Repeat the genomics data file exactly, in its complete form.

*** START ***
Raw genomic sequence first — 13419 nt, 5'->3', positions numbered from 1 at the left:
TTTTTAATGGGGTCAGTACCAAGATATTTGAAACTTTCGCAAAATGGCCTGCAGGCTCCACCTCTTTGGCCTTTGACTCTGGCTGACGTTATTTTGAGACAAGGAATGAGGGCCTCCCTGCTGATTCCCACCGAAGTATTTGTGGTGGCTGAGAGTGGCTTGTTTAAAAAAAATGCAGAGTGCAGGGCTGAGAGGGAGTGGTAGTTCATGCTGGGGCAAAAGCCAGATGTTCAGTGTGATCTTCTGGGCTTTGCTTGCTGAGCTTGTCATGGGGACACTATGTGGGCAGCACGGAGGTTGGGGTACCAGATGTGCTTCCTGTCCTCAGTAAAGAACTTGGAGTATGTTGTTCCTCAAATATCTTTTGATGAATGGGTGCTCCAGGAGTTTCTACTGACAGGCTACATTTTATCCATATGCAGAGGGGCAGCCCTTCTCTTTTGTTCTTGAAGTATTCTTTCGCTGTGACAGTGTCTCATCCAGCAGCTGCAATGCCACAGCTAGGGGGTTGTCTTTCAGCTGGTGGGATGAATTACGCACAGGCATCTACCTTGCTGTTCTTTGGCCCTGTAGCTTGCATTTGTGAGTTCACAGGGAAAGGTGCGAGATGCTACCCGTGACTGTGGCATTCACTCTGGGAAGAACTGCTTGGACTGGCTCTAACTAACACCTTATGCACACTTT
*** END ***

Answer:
Raw genomic sequence first — 13419 nt, 5'->3', positions numbered from 1 at the left:
TTTTTAATGGGGTCAGTACCAAGATATTTGAAACTTTCGCAAAATGGCCTGCAGGCTCCACCTCTTTGGCCTTTGACTCTGGCTGACGTTATTTTGAGACAAGGAATGAGGGCCTCCCTGCTGATTCCCACCGAAGTATTTGTGGTGGCTGAGAGTGGCTTGTTTAAAAAAAATGCAGAGTGCAGGGCTGAGAGGGAGTGGTAGTTCATGCTGGGGCAAAAGCCAGATGTTCAGTGTGATCTTCTGGGCTTTGCTTGCTGAGCTTGTCATGGGGACACTATGTGGGCAGCACGGAGGTTGGGGTACCAGATGTGCTTCCTGTCCTCAGTAAAGAACTTGGAGTATGTTGTTCCTCAAATATCTTTTGATGAATGGGTGCTCCAGGAGTTTCTACTGACAGGCTACATTTTATCCATATGCAGAGGGGCAGCCCTTCTCTTTTGTTCTTGAAGTATTCTTTCGCTGTGACAGTGTCTCATCCAGCAGCTGCAATGCCACAGCTAGGGGGTTGTCTTTCAGCTGGTGGGATGAATTACGCACAGGCATCTACCTTGCTGTTCTTTGGCCCTGTAGCTTGCATTTGTGAGTTCACAGGGAAAGGTGCGAGATGCTACCCGTGACTGTGGCATTCACTCTGGGAAGAACTGCTTGGACTGGCTCTAACTAACACCTTATGCACACTTT